Showing posts from October, 2018

Dreaming of France: By the bay, barely [memoir]

Baie des Anges, Raoul Dufy/1928 The trouble with going topless on the beach in France is that while the French may not bat an eye, the prudish hybrid of British, Canadian, and American that I am—go ahead, call me a BritCanIcan if you can —isn ’t quite so nonchalant. Even though I was thirty something when my friend Mindy and I visited Nice, I still had reservations about taking my top off on the famous pebble beach.   The only time I’d ever gone topless before was with a couple of friends at a nude beach here in Southern California, a “secret” place where Topanga Canyon meets the Pacific Coast Highway. An unmarked path leads down around the cliff, you have to tread carefully to make sure you don’t trip and fall. An old, deeply tanned bare-chested man cruising around with a camera had made the whole thing feel creepy, and we’d left quickly, feeling dirty.  But I had that old man, leering with his camera, asking could he take our pictures, in my head as Mindy and I made our wa

Preston, North of England Way

My dad could always make us kids laugh when he put on a Liverpudlian accent, pretending to be one of the Beatles. While Liverpool was only forty odd miles to the south of his hometown of Preston, Lancs, the Liverpool dialect was  slightly  different from the way he grew up speaking. These days they know Liverpudlian as 'scouse', a dialect influenced by the Scandinavian as well as an Irish and Scots influx of workers via the Liverpool seaport. My dad didn't have that terminology; he just called it 'thick'. Thick it is, almost like you've got a cold or something nasty stuck in your throat.  He had left home at seventeen, left England even, escaped to Egypt. Time and distance, and a bit of a determined effort on his part to sound more cosmopolitan had softened the way he spoke, erased his broad north country accent, replaced it with something more elegantly BBC-ish British.  Now, our dad warned in a long-distance phone call, when my sister and I, at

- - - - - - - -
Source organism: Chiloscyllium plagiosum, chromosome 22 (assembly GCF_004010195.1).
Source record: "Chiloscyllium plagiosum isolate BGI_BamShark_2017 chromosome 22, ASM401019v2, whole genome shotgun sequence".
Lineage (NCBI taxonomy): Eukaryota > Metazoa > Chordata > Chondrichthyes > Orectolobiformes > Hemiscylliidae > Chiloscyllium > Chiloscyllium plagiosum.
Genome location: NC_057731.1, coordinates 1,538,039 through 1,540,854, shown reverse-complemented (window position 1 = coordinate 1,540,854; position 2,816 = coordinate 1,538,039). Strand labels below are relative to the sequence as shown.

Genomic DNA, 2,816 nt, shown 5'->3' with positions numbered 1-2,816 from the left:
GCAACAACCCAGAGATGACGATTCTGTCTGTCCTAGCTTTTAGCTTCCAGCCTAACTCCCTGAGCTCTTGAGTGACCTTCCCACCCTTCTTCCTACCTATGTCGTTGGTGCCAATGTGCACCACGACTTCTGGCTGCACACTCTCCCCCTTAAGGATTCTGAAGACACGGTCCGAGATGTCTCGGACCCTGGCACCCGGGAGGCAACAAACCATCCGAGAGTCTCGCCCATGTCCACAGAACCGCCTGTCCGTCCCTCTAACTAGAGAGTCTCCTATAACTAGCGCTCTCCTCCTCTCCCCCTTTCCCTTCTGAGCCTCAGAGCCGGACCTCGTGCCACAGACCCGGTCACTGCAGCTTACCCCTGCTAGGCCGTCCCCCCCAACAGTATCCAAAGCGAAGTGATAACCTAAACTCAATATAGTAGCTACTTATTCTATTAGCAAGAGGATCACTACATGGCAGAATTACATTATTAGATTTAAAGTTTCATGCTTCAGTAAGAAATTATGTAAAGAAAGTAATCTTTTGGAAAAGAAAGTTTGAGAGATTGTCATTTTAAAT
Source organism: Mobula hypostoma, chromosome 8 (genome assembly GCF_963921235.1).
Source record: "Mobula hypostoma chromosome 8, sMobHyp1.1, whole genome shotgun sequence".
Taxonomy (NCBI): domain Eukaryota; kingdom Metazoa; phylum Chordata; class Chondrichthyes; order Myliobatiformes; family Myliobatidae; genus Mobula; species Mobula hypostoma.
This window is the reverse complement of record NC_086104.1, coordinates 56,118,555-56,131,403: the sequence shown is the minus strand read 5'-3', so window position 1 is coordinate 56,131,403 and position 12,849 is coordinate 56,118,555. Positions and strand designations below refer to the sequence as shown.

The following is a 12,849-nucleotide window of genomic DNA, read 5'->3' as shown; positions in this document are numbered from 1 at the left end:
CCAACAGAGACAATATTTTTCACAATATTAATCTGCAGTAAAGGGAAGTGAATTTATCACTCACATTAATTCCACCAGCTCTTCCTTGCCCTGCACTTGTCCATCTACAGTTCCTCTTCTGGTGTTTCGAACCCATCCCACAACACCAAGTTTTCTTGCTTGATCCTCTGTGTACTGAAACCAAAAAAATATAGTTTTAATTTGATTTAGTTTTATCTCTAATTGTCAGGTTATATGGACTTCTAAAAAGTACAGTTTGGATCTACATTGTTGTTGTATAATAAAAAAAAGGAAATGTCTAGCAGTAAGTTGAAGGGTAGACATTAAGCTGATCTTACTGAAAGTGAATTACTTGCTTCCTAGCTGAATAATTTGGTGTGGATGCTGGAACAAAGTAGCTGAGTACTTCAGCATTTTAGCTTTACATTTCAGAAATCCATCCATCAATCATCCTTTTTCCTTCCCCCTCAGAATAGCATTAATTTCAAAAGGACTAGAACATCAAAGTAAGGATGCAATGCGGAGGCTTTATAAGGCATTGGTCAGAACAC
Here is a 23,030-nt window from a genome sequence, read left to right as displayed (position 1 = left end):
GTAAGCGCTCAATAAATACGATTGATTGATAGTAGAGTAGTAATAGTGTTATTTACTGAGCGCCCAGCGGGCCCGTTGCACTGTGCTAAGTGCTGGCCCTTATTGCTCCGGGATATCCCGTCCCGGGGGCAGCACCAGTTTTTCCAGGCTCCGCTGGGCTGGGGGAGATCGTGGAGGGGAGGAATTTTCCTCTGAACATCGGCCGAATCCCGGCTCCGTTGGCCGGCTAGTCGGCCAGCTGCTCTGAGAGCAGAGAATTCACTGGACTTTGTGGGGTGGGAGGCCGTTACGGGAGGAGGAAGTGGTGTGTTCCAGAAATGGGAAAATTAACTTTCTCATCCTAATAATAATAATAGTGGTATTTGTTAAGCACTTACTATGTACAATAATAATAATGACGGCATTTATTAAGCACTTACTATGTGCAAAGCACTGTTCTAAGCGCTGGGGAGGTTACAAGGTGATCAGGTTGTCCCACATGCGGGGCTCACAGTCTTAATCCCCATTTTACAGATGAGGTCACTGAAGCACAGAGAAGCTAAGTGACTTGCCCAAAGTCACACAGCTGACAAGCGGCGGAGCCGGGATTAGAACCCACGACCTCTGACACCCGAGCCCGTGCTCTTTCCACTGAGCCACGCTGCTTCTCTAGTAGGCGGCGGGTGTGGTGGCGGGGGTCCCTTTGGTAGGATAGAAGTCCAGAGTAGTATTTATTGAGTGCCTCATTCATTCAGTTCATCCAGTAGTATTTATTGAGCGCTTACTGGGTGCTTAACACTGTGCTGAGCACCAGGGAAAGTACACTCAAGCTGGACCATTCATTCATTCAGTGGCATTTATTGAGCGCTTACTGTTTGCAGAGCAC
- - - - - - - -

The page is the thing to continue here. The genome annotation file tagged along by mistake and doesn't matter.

London Blues #FlashbackFriday

Waxing nostalgic on Facebook this morning, thinking about the package of Christmas prezzies we used to get in the mail from our British grandmother, this old post about a trip to Grandma's house in the 70's came to mind. And that's why call it FlashbackFriday. I was waiting for my sister to come and join me in London, as if, instead of being on vacation, I was being held hostage, waiting for someone to rescue me while the yellow ribbons tied around the old oak tree faded and turned to tatters and the days disappeared. As though my grandmother and uncle had kept me locked in a squalid room, or hidden me under the stairs like I was Harry Potter. The reality was that I'd been spending a few weeks at their absolutely lovely house in Chorleywood on the outskirts of London and I was miserable. I'd come down with a simple case of old-fashioned homesickness, made worse by a touch of social anxiety. I felt so lonely I wanted to die but I wasn't dying. I was perfect

A funny thing happened on the way to the laundry room

I'm heading back to my apartment, carrying my plastic laundry basket, heavy with 2 loads of freshly washed whites. The basket itself is pale green, only because I couldn't find turquoise. I am absolutely crazy about turquoise. So there I am, walking down the path, when I'm startled by a glimpse of turquoise at the top of a neighbor's stairs.  My eyes dial in and I see it's a girl, a girl with bright aqua-colored hair, the very same Katy Perry blue I yearn to dye my own hair . The girl, talking to her boyfriend (my assumption from how close to each other they stand) catches my eye, we smile. "I love your hair," I call out as I pass. "Oh, to be young again, I'd love to have hair that color." At which point she peels away from her boyfriend and heads down the stairs. "You should!" she says. "And I'm not that young, I'm thirty."  "Ha! You're a baby!"  But  I'm glad I haven't called h